Where I Come From: All-Time Favorite South Carolina Team

This post continues a week-long series celebrating fandom with EA Sports.

I'm assuming that most folks that have been following the Gamecocks longer than I have would choose the 2000 or 2001 seasons as their favorite team, with some picking 2000 because it marked the Gamecocks' return from the dead and some 2001 because it was a little bit stronger season that included a win over Clemson. These were great seasons for Gamecocks fans, and they're the last seasons that Carolina finished nationally ranked.

For me, though, these seasons are prehistory--while I remember watching some of these games (notably the infamous 2001 Florida game), I didn't do so as a Carolina fan. For me, Carolina fandom begins in 2005, and that's still my favorite Carolina team. 2006 and 2009 were also a lot of fun, but 2005 takes the cake for me.

The reasons for loving this season should be obvious. On a statistical, Ws-and-Ls level, it's in fact the best season we've had in the SEC. One of only three years that we've finished with a +.500 mark in the conference, it's also the only year that we've finished second in the Eastern Division. We in fact came really, really close to doing what a lot of our rivals say will never happen: actually winning the East and gaining a spot in the SEC Championship Game. If a couple of plays had gone the other way in the Georgia game (isn't that always the story?), it would have been us taking on LSU with a title and spot in the Sugar Bowl on the line.

A lot of what made that season memorable, though, was the feeling that surrounding it, the aura. A lot of energy, first of all, was produced when Steve Spurrier took the job. However, even with Spurrier at the helm, most pundits expected Carolina to finish with a losing record, and Carolina fans were advised to temper their expectations that Spurrier would bring the magic to Columbia. Carolina fans being what they are, though, a lot of folks were still hoping for big things. As an initiate that year, I'll have to admit that I wasn't part of this camp. I expected Spurrier to face a big rebuilding challenge coaching a depleted roster against a stout SEC schedule that, like the upcoming season, not only included the usual Eastern Division slate but also traditional Western powers Alabama and Auburn.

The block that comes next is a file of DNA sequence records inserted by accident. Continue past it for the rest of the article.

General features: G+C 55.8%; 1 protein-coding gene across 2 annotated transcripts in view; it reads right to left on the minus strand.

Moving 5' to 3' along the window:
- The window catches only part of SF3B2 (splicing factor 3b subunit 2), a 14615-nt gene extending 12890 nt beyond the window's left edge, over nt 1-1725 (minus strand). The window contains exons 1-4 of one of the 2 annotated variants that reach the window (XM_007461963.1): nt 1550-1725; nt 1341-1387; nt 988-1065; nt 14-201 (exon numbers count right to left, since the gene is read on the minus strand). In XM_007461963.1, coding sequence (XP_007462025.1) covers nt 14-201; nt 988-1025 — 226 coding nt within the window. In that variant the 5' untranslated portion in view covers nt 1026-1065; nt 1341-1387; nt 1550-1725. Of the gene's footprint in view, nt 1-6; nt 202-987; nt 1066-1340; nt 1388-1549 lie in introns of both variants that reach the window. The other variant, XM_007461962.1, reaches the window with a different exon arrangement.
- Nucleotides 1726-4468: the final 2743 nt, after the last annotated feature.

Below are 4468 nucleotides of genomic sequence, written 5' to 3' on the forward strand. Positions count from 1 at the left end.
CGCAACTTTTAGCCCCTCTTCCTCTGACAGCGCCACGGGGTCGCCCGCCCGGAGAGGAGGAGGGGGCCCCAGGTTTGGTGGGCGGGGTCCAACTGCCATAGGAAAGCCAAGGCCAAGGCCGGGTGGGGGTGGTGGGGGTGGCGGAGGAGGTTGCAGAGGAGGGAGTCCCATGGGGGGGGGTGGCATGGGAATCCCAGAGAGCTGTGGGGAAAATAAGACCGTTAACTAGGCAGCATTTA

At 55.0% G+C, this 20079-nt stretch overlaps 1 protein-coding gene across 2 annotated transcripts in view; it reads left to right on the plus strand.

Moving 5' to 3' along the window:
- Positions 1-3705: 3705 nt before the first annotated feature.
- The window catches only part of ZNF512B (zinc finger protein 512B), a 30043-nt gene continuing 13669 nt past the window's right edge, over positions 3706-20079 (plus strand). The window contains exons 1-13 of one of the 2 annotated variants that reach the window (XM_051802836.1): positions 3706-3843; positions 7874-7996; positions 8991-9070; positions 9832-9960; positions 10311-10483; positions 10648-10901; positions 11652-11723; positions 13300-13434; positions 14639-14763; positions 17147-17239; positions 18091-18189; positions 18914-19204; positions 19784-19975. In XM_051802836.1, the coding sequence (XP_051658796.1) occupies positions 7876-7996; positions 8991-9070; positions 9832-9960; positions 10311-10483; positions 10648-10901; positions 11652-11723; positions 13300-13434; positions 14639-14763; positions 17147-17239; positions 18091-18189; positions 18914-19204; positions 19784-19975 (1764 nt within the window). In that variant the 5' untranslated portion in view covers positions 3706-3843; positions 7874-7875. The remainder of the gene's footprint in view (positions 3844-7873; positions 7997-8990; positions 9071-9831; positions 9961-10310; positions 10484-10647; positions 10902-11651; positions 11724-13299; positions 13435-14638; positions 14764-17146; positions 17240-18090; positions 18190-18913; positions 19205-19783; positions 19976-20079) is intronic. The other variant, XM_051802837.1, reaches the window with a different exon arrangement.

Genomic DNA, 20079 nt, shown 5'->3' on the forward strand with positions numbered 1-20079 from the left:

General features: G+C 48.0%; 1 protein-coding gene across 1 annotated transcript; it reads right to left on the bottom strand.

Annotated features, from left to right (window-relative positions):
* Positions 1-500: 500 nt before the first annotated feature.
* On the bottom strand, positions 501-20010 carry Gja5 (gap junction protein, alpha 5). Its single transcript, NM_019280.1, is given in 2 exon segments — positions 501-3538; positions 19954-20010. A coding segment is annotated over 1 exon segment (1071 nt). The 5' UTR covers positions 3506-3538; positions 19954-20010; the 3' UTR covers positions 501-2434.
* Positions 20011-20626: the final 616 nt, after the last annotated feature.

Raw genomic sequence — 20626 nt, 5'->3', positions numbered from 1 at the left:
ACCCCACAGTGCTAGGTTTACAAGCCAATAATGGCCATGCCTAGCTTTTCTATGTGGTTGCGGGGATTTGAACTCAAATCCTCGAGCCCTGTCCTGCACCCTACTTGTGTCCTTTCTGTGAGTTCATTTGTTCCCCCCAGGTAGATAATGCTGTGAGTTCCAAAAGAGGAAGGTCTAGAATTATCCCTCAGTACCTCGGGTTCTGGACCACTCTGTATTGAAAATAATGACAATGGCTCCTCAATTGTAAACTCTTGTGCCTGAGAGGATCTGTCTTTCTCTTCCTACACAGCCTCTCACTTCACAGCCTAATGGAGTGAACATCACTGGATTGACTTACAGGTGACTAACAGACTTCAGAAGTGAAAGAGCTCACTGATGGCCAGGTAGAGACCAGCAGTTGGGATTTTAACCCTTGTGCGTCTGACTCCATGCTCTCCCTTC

The early part of the season confirmed the more conservative progostications. After nearly pulling off an unlikely upset against the Dawgs, Carolina proceeded to get slaughtered by Alabama and Auburn, the latter an ugly 48-7 stomping at Jordan-Hare. Prospects looked bleak at that point, as Lee Corso and his ilk rightly wondered if Spurrier's team had what it took to hang with high-quality SEC competition.

What happened after that, though, was nothing short of remarkable, as the Gamecocks beat the odds and strung together five straight SEC wins. The Gamecocks started by reeling some wins against Troy, Vandy, and Kentucky. But the real fun started on Halloween weekend, when Spurrier engineered an unlikely, dramatic win over Tennessee, the program's first since the mid-90s. I enjoyed watching that game at a costume party and definitely got swept up in the excitement. I was also introduced to my fiancee later that evening, so the night was auspicious in more ways than one. The Gamecocks followed that with another close win, this time over Arkansas. Then came the cherry on top: a 30-22 home victory against Florida, a team that the Gamecocks hadn't beaten since the 1930s and had only rarely kept it close against since joining the SEC. We were all convinced that Spurrier really did still have the magic then; who can forget seeing us on the front page of ESPN.com or the parties that ensued post-game?

The feeling after that season, even with the disappointing losses to Clemson and Missouri, was extremely positive. Spurrier had managed to win with a sparse roster in 2005, and everyone believed that, after he had a couple of recruiting classes under his belt, he would soon have us in the SEC Title Game. Things haven't worked out that way, of course, but I still think that there's a chance they will, and for me at least, if Spurrier does take us there, it will fulfill the promise that that 2005 season set up.

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